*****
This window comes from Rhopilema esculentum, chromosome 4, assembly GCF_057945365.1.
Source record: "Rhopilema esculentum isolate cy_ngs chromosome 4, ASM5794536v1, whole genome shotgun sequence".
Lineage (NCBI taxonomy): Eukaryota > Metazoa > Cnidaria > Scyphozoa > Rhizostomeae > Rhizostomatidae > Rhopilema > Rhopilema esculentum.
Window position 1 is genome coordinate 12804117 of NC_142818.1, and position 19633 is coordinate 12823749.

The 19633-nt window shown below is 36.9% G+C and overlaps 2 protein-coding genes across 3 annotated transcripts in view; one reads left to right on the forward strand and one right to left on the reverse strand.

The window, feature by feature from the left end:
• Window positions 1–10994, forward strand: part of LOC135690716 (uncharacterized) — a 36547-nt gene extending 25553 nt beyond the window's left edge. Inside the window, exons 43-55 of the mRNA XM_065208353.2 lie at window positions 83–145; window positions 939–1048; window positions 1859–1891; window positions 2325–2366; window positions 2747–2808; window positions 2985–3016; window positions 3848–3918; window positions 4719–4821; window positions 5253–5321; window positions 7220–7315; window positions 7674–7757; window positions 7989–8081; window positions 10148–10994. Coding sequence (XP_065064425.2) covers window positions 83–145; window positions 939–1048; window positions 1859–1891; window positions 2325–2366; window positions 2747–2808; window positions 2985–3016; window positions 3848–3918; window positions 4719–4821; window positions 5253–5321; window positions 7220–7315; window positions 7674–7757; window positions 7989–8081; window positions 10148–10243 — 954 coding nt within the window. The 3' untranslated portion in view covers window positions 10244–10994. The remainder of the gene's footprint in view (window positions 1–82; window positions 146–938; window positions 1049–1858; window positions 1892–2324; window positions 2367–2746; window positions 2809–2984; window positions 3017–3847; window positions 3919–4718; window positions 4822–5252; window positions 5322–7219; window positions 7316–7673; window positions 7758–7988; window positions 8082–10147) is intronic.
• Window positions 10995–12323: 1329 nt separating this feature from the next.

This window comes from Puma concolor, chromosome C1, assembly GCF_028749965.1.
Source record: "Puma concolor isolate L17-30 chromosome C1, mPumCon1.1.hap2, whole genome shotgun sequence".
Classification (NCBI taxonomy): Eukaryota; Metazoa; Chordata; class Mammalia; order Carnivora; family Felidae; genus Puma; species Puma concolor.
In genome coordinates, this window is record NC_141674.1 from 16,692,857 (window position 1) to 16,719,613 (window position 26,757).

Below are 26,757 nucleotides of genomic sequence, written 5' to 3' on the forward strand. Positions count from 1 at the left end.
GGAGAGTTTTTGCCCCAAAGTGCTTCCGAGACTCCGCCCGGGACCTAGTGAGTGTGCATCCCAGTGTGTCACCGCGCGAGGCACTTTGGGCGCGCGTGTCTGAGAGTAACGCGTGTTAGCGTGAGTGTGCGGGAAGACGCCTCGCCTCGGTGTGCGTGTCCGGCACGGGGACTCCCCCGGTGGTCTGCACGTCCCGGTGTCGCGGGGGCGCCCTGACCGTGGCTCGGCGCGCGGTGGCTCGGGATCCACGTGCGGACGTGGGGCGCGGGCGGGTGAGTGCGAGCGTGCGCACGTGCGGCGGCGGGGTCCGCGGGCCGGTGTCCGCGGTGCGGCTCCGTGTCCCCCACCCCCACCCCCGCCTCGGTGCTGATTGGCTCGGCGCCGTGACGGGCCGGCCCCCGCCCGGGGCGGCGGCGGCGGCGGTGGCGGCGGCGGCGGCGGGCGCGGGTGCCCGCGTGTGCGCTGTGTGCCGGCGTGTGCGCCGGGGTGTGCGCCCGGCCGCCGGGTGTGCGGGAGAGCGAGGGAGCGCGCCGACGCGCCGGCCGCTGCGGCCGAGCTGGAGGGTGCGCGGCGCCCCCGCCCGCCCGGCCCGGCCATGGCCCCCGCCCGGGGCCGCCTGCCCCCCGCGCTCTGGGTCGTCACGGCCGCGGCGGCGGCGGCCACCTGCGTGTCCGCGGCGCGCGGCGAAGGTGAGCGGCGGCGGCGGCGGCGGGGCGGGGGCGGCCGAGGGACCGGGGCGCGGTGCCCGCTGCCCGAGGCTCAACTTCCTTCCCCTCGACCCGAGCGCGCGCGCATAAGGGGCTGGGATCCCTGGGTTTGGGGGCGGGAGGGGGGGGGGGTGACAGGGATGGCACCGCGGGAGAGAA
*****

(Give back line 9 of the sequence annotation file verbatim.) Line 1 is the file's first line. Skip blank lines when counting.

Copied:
This window comes from Puma concolor, chromosome C1, assembly GCF_028749965.1.